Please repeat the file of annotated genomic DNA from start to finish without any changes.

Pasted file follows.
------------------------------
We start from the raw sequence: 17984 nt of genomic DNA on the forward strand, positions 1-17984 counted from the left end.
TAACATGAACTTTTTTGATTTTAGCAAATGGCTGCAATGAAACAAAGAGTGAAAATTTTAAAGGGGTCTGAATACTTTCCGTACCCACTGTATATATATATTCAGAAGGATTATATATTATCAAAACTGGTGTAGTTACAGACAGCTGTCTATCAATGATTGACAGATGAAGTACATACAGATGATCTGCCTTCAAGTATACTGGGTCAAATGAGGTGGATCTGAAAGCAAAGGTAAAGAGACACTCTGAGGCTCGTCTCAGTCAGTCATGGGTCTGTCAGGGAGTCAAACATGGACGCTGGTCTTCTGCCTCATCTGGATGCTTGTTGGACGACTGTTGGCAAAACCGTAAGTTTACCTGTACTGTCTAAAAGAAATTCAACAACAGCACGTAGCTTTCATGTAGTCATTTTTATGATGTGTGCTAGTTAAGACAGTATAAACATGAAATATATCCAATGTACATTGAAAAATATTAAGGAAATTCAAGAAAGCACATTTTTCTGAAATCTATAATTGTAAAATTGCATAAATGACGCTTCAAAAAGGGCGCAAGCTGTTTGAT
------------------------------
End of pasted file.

We start from the raw sequence: 17984 nt of genomic DNA on the forward strand, positions 1-17984 counted from the left end.
TAACATGAACTTTTTTGATTTTAGCAAATGGCTGCAATGAAACAAAGAGTGAAAATTTTAAAGGGGTCTGAATACTTTCCGTACCCACTGTATATATATATTCAGAAGGATTATATATTATCAAAACTGGTGTAGTTACAGACAGCTGTCTATCAATGATTGACAGATGAAGTACATACAGATGATCTGCCTTCAAGTATACTGGGTCAAATGAGGTGGATCTGAAAGCAAAGGTAAAGAGACACTCTGAGGCTCGTCTCAGTCAGTCATGGGTCTGTCAGGGAGTCAAACATGGACGCTGGTCTTCTGCCTCATCTGGATGCTTGTTGGACGACTGTTGGCAAAACCGTAAGTTTACCTGTACTGTCTAAAAGAAATTCAACAACAGCACGTAGCTTTCATGTAGTCATTTTTATGATGTGTGCTAGTTAAGACAGTATAAACATGAAATATATCCAATGTACATTGAAAAATATTAAGGAAATTCAAGAAAGCACATTTTTCTGAAATCTATAATTGTAAAATTGCATAAATGACGCTTCAAAAAGGGCGCAAGCTGTTTGAT